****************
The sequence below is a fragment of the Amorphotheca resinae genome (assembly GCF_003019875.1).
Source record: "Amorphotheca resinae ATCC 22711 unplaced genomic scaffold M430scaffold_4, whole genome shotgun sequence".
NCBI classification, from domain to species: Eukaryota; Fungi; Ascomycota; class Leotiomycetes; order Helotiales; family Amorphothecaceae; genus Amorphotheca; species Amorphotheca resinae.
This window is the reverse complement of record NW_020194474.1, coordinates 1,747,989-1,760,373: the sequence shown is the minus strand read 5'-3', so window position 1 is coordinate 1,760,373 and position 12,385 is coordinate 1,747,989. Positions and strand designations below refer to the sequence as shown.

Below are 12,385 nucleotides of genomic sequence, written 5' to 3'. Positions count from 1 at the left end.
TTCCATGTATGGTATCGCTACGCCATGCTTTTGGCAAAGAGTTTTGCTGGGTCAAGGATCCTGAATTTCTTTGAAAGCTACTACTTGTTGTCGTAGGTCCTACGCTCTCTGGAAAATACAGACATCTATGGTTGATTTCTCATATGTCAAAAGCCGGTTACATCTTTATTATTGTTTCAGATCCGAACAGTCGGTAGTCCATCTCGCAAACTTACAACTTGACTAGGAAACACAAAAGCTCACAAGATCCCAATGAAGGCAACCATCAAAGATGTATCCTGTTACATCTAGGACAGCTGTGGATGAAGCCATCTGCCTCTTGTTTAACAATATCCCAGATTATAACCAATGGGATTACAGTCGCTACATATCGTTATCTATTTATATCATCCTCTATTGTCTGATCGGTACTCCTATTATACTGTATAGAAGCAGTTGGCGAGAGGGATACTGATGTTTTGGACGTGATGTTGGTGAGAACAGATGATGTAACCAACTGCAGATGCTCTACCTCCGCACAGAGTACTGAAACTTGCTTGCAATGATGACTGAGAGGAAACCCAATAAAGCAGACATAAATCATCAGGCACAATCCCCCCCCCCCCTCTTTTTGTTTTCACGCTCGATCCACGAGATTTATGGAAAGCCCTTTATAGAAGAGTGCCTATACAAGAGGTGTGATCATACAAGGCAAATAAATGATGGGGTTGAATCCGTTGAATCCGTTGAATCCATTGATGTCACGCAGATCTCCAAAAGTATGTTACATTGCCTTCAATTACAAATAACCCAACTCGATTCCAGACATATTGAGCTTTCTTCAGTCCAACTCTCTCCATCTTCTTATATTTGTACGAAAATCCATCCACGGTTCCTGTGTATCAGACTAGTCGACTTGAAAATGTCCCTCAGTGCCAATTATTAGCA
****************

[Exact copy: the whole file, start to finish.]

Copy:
The sequence below is a fragment of the Amorphotheca resinae genome (assembly GCF_003019875.1).
Source record: "Amorphotheca resinae ATCC 22711 unplaced genomic scaffold M430scaffold_4, whole genome shotgun sequence".
NCBI classification, from domain to species: Eukaryota; Fungi; Ascomycota; class Leotiomycetes; order Helotiales; family Amorphothecaceae; genus Amorphotheca; species Amorphotheca resinae.
This window is the reverse complement of record NW_020194474.1, coordinates 1,747,989-1,760,373: the sequence shown is the minus strand read 5'-3', so window position 1 is coordinate 1,760,373 and position 12,385 is coordinate 1,747,989. Positions and strand designations below refer to the sequence as shown.

Below are 12,385 nucleotides of genomic sequence, written 5' to 3'. Positions count from 1 at the left end.
TTCCATGTATGGTATCGCTACGCCATGCTTTTGGCAAAGAGTTTTGCTGGGTCAAGGATCCTGAATTTCTTTGAAAGCTACTACTTGTTGTCGTAGGTCCTACGCTCTCTGGAAAATACAGACATCTATGGTTGATTTCTCATATGTCAAAAGCCGGTTACATCTTTATTATTGTTTCAGATCCGAACAGTCGGTAGTCCATCTCGCAAACTTACAACTTGACTAGGAAACACAAAAGCTCACAAGATCCCAATGAAGGCAACCATCAAAGATGTATCCTGTTACATCTAGGACAGCTGTGGATGAAGCCATCTGCCTCTTGTTTAACAATATCCCAGATTATAACCAATGGGATTACAGTCGCTACATATCGTTATCTATTTATATCATCCTCTATTGTCTGATCGGTACTCCTATTATACTGTATAGAAGCAGTTGGCGAGAGGGATACTGATGTTTTGGACGTGATGTTGGTGAGAACAGATGATGTAACCAACTGCAGATGCTCTACCTCCGCACAGAGTACTGAAACTTGCTTGCAATGATGACTGAGAGGAAACCCAATAAAGCAGACATAAATCATCAGGCACAATCCCCCCCCCCCCTCTTTTTGTTTTCACGCTCGATCCACGAGATTTATGGAAAGCCCTTTATAGAAGAGTGCCTATACAAGAGGTGTGATCATACAAGGCAAATAAATGATGGGGTTGAATCCGTTGAATCCGTTGAATCCATTGATGTCACGCAGATCTCCAAAAGTATGTTACATTGCCTTCAATTACAAATAACCCAACTCGATTCCAGACATATTGAGCTTTCTTCAGTCCAACTCTCTCCATCTTCTTATATTTGTACGAAAATCCATCCACGGTTCCTGTGTATCAGACTAGTCGACTTGAAAATGTCCCTCAGTGCCAATTATTAGCA